Most companies have an overarching company strategy informed by the goals and principles of the parent organization. For example, the company may decide that the requirements of doing business in China are against the company principles of protecting user privacy. Or they might decide to boycott a nation due to their immigration policy or humanitarian record.

The strategy could also be that they want to leverage staff and assets they acquired and grow their footprint and brand in specific countries. Or it could be a strategy to create regional hubs to further investigate opportunities the region has to offer for the existing portfolio. And of course where ever new regions arise there are opportunities to expand the product offerings through the current portfolio or through acquisition and integration.

  If there isn’t already a set of mandated countries for expansion I usually recommend specific countries for specific regional expansion. In Europe I’d recommend Ireland due to their tax benefits, participation in the EU, and their proximity to the UK. I’d recommend Brazil or Mexico for a Latin America base.  Both are populous countries and staff to support all of Latin America will be easy to find there. For Oceania I’d recommend Australia to support Australia and New Zealand, and for Asia I’d recommend Korea or Japan. Or operations in Singapore could be used to support both Asia and Oceania. Supporting MENA is always more difficult and many companies don’t even try. Supporting Arabic is often a deal-breaker for tech stacks so corporations just write it off. Many companies that try to support EMEA will group the Middle East and Africa with Europe and run operations out of France.

Product opportunities and competitive landscape

Besides data and corporate strategy the roadmap for international expansion can be driven by products. For example language learning products geared towards business people might do better in countries where there is a large urban population with international corporate presence. Or clinical trial products might do better in nations that have clear clinical trial standards, strong medical training, pharmaceutical companies, and a history of clinical trials.  The right conditions for a product or corporation are essential to ensure they can find product-market fit.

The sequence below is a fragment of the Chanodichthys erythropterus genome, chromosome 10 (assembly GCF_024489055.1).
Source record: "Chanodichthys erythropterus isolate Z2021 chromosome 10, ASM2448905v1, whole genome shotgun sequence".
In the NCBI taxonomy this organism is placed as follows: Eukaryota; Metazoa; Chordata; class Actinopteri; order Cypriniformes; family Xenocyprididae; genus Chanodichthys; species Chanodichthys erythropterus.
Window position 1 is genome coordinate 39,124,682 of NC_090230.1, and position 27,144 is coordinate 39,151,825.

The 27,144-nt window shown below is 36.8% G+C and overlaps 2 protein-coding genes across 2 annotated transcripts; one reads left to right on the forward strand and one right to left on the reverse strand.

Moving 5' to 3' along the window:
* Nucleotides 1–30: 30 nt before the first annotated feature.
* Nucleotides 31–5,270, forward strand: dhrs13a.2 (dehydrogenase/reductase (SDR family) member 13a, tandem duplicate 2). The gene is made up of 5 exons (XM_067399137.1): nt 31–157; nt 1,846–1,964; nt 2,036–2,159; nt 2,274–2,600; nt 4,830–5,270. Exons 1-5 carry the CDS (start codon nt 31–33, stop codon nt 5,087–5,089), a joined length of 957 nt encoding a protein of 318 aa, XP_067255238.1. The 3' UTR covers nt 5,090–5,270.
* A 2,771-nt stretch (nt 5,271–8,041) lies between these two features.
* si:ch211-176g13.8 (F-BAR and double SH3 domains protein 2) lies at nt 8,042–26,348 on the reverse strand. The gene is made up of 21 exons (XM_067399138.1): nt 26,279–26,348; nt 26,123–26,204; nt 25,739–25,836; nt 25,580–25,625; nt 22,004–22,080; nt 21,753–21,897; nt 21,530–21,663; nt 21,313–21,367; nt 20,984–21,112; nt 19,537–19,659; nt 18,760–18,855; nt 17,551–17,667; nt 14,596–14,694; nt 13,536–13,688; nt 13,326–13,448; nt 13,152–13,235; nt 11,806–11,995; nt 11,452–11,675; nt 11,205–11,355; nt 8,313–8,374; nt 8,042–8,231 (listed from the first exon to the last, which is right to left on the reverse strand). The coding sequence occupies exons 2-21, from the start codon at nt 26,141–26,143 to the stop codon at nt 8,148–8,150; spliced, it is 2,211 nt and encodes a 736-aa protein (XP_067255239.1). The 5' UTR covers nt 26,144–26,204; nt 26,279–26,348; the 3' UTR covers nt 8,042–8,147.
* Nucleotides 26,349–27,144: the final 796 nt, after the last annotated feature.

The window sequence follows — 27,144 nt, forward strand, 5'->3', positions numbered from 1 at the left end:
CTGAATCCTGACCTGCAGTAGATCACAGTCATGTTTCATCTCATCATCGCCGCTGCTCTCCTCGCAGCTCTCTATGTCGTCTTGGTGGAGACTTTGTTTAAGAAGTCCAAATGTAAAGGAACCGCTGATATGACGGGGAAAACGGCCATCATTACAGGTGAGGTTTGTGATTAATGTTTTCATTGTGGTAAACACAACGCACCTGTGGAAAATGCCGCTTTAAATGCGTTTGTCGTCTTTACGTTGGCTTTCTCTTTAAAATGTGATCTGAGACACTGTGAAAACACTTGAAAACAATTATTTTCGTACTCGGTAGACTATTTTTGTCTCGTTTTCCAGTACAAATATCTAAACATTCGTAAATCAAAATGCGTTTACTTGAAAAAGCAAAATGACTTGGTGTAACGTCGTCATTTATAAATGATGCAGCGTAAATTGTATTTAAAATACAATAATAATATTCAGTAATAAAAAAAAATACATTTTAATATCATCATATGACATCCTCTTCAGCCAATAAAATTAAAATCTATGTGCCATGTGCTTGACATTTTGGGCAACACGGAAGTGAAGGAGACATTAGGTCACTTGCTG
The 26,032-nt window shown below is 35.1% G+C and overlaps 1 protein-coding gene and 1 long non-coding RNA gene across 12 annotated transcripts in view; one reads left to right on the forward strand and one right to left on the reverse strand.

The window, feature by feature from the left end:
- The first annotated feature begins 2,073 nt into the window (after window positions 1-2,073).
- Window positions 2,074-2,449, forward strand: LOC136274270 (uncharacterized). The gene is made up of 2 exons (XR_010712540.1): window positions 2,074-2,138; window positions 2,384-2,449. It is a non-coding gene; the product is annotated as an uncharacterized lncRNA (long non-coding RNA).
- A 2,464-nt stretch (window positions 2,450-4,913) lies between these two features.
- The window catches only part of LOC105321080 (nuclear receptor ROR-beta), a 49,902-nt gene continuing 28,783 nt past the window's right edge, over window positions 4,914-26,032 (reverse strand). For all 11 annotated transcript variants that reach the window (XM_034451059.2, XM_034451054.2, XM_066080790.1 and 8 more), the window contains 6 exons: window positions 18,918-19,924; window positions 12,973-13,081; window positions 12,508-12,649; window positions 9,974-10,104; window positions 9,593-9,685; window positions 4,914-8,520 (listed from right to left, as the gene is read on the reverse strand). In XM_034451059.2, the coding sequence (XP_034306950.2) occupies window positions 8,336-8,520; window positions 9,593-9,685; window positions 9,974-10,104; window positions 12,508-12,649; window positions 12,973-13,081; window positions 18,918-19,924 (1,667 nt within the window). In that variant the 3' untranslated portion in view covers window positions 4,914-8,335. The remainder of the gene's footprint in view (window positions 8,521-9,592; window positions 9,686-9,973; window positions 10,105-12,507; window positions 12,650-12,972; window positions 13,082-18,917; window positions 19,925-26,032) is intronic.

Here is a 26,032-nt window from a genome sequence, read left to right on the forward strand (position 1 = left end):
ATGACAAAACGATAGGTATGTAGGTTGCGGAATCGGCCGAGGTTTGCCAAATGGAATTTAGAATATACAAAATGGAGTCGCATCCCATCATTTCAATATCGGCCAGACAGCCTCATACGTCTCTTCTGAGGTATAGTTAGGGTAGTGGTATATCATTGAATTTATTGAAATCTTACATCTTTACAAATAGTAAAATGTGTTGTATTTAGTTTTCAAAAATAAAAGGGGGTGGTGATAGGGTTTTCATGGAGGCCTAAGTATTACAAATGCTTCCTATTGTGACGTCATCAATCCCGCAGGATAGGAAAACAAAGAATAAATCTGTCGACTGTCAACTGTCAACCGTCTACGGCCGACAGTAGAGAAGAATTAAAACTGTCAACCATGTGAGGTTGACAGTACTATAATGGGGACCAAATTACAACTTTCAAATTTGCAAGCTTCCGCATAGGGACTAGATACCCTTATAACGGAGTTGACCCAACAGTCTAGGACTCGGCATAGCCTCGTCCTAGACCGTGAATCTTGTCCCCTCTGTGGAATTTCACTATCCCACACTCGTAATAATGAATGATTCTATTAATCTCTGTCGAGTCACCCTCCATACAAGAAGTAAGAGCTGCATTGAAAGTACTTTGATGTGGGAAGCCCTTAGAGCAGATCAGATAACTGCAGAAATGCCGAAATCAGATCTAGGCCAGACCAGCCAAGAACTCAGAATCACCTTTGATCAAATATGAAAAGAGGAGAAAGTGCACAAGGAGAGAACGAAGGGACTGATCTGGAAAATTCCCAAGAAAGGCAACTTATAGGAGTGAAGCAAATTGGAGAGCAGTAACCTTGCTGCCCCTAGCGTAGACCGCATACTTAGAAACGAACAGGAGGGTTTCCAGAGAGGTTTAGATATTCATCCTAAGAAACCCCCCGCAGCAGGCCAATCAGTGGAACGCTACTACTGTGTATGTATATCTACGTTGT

A competitive landscape of a market can also tell you a lot about whether or not the country is a good fit your product or portfolio of products you want to launch. Are there other companies in the market doing something similar? If so how is your product differentiated?  Are the companies home-grown or imported? Are they doing well? What is their reveenue? Are they public or private? Are they profitable? Will you be able to overcome the headwinds of being both foreign and new to a market? Is the market saturated? Does the demographic data tell you something about how to get at the market?


At the end of this exercise of data-driven planning informed by corporate strategy and product opportunities we should have a pretty good idea where we can expand, what we need to do to be successful, and why this is a good opportunity for the company. But now we have to execute. This means teams will have to decide on what order we want to launch something and what changes we have to make to accommodate the sensibilities of customers and the regulations of the market. In the next blog entry I will look at what it takes to launch a country and create a templated process to make it possible for a company to launch, sustain, and grow a product in a new country